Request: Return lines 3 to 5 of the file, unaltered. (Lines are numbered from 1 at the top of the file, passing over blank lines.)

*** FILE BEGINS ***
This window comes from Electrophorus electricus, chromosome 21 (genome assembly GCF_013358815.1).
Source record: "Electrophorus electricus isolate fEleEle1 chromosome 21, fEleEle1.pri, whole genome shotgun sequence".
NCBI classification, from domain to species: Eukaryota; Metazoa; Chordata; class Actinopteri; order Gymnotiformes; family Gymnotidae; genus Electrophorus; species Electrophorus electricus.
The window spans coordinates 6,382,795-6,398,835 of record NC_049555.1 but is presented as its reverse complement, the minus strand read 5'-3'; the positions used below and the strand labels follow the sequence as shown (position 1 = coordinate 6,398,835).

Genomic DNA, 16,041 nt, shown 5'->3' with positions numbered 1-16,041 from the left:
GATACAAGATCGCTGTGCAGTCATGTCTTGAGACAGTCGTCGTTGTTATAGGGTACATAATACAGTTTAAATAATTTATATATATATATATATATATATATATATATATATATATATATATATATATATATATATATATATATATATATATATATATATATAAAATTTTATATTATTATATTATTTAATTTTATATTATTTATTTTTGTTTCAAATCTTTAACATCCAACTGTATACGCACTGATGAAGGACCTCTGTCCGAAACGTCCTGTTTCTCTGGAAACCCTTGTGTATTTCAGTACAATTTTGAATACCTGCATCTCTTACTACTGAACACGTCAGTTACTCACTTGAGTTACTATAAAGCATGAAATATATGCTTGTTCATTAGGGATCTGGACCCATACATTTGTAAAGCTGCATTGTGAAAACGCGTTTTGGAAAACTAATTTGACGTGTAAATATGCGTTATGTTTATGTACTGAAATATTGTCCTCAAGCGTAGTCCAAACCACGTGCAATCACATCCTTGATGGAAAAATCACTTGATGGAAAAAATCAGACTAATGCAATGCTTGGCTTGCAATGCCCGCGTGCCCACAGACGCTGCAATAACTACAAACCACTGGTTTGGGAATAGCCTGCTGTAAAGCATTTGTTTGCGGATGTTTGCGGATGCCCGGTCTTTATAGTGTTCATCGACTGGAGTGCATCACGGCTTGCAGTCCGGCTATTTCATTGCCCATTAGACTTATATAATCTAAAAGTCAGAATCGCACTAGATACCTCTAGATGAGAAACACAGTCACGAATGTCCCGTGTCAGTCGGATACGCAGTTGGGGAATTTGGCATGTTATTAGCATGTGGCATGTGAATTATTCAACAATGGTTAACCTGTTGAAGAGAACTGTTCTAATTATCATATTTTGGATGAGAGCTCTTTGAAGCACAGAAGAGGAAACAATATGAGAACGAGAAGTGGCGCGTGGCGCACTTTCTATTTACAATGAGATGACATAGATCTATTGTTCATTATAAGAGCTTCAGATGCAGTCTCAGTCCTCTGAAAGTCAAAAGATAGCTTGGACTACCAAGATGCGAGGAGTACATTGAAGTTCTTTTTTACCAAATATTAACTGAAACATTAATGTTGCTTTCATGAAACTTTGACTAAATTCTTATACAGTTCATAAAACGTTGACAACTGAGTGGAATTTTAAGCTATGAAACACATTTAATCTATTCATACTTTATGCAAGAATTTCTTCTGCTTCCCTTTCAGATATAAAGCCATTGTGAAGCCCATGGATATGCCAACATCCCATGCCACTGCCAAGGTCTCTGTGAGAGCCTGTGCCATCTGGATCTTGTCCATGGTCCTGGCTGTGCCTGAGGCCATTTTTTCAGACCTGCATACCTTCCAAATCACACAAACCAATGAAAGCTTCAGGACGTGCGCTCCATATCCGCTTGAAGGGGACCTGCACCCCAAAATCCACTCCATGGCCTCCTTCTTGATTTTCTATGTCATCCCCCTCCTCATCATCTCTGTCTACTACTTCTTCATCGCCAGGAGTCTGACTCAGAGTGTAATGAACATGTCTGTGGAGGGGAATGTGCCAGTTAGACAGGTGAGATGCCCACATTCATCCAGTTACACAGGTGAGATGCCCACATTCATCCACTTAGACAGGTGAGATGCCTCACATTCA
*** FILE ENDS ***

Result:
NCBI classification, from domain to species: Eukaryota; Metazoa; Chordata; class Actinopteri; order Gymnotiformes; family Gymnotidae; genus Electrophorus; species Electrophorus electricus.
The window spans coordinates 6,382,795-6,398,835 of record NC_049555.1 but is presented as its reverse complement, the minus strand read 5'-3'; the positions used below and the strand labels follow the sequence as shown (position 1 = coordinate 6,398,835).

Genomic DNA, 16,041 nt, shown 5'->3' with positions numbered 1-16,041 from the left: